Focusing on the user; Inspiration comes from anywhere
"Finding a screw is a pain in the [explicative]. Is it Mil-spec? What drive system, head style, diameter, and thread? Machine screws are not all the same. What material? Oh, and what if I need 5,000 of 'em? Sometimes, if they don't have enough, I'll get something like it, like with a different length, but same diameter...it depends if they have a CAD file I can use to test it first."
- Quote from interview (2013)
Most of my work is covered by non-disclosure agreements (NDA). What I am sharing is just the tip of the iceberg.
Contextual interviews, modeling, rapid iteration, HTML, jQuery, CSS, illustration
As Senior UX designer, I worked closely with stakeholders and peers in Search, Detail Pages and Photography to create an experience unlike any other at Amazon.
Because search & discovery were key to our expanding selection, we had less than 2 months to develop the UX for each component:
Shortly after joining Amazon, I was asked to decrease search-related customer service calls. The calls revealed the buyer was often not the end-user and unfamiliar with the product. Realizing the problem began upstream, I sought to better understand the following:
With help from industry representatives, customers, and customer service reps, we created stories addressing each question, which I sketched as a series of storyboards that we printed and shared with others (see example below).
Working with Amazon's search service, we re-prioritized the results to return matches in business-relevant categories.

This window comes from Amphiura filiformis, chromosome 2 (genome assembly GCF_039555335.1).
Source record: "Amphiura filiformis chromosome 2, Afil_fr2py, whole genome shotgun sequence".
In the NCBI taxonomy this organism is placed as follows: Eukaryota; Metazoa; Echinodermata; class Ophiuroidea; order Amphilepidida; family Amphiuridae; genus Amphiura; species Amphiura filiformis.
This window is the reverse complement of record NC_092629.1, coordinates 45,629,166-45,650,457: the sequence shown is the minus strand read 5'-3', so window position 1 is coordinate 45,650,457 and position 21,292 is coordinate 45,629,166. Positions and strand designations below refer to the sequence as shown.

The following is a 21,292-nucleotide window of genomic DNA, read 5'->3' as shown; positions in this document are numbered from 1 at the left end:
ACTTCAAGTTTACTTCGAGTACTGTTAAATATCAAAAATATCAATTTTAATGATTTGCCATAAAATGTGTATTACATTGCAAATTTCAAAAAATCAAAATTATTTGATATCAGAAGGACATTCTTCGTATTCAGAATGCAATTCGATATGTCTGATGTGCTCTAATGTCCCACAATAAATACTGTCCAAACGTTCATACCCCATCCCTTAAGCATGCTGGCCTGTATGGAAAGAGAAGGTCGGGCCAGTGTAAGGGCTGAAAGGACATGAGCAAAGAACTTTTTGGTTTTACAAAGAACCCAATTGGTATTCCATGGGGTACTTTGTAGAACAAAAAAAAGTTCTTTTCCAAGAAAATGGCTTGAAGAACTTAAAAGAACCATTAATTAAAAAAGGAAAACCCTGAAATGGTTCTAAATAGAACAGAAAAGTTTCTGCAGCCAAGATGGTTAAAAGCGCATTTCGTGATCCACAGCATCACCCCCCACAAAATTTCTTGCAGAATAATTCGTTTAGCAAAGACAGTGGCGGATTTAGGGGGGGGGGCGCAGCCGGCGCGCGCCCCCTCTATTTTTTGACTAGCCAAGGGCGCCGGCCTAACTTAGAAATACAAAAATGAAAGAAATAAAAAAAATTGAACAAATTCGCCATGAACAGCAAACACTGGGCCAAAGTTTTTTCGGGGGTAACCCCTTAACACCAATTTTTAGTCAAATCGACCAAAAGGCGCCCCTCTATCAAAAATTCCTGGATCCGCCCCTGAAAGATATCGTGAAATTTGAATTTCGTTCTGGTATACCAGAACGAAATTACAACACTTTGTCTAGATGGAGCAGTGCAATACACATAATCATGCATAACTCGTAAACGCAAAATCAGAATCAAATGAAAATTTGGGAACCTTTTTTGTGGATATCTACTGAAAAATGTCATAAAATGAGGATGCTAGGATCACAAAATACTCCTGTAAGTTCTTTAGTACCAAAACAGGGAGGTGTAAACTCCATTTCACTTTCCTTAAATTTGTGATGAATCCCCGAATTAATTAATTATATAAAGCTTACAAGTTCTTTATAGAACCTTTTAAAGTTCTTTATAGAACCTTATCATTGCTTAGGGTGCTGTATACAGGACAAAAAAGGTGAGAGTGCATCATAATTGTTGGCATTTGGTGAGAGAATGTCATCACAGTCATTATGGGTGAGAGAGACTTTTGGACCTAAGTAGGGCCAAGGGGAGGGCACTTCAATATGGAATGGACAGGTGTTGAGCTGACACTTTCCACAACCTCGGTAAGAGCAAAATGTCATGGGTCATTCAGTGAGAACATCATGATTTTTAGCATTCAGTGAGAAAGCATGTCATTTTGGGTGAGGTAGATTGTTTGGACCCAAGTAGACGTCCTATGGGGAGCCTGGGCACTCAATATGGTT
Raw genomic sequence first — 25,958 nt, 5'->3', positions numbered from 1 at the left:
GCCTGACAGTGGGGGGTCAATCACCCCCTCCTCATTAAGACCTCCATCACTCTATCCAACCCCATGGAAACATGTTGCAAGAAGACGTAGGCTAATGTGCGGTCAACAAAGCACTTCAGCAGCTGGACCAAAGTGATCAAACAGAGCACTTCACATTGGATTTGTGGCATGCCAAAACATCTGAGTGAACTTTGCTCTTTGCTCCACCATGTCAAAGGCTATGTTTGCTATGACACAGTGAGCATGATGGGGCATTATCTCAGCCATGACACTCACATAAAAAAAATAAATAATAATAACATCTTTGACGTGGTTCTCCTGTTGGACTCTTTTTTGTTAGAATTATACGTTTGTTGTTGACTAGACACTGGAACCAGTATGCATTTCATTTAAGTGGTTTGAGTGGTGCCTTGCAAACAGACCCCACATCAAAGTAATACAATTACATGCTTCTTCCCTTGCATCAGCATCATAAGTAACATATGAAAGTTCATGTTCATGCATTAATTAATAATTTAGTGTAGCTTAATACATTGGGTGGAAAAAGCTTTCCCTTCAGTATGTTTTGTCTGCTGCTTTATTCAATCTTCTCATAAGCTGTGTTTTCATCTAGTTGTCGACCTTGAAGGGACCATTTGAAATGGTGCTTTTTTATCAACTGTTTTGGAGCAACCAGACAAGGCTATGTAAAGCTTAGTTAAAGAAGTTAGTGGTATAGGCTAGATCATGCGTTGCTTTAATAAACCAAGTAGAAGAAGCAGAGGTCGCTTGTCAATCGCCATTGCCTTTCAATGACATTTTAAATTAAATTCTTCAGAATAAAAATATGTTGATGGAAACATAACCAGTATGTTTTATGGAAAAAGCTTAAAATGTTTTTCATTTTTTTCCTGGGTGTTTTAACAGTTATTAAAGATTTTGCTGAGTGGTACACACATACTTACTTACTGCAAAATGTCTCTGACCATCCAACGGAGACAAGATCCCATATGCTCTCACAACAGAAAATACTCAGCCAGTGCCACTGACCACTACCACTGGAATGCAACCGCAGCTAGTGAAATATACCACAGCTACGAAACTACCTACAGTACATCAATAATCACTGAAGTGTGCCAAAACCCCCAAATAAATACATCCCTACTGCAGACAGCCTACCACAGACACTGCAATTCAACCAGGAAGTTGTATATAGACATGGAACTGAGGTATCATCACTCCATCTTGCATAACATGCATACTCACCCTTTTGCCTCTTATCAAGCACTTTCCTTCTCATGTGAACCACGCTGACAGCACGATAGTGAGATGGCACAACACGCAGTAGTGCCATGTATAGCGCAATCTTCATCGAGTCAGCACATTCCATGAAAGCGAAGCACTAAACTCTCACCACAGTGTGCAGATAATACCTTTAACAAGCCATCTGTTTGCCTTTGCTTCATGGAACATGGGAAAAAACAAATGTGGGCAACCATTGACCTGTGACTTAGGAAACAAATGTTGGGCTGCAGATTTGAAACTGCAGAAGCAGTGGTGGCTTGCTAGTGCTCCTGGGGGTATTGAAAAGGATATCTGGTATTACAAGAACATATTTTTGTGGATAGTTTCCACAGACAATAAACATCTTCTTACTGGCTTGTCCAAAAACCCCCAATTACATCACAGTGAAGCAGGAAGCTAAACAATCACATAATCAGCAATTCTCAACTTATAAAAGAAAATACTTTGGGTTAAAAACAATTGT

To understand what constituted relevant results, we needed to understand what drove customers' choice of keywords. Examining the steps by which needs were translated to orders revealed how businesses relay, prioritize and optimize sharing product details. Our findings included:
Guerrilla tests revealed the efficacy of visual or textual refinements depended partly on whether the initiating requests were visual or verbal, and to what degree the buyer was familiar with the product:
Combining a simplified image and text, reduced required time and errors for 100% of interviewees.
To design the refinements, I tested 2 hypotheses:
I guerrilla-tested 12 drive style selectors comparing simplified iconography and high-quality photos, asking participants to identify an attribute and timing their response. All participants performed better with iconography, especially when the request included a sketch.
Using these results, I created a detailed style guide that reduced visual variables for comparison while retaining sufficient context for identification.
Several articles I have found since then provide additional insights include:
In 2010, visual pickers consisted of a sprite with 5 variants, one for each state: default, active, focused, disabled, and visited. Consequently, 4 visual pickers required 20 images! (see example). Our refinements had upwards of 50 variations; we needed a scalable approach.
Starting with the tenet that content is separate from function, I created one image per refinement, then used HTML and CSS to support all 5 states.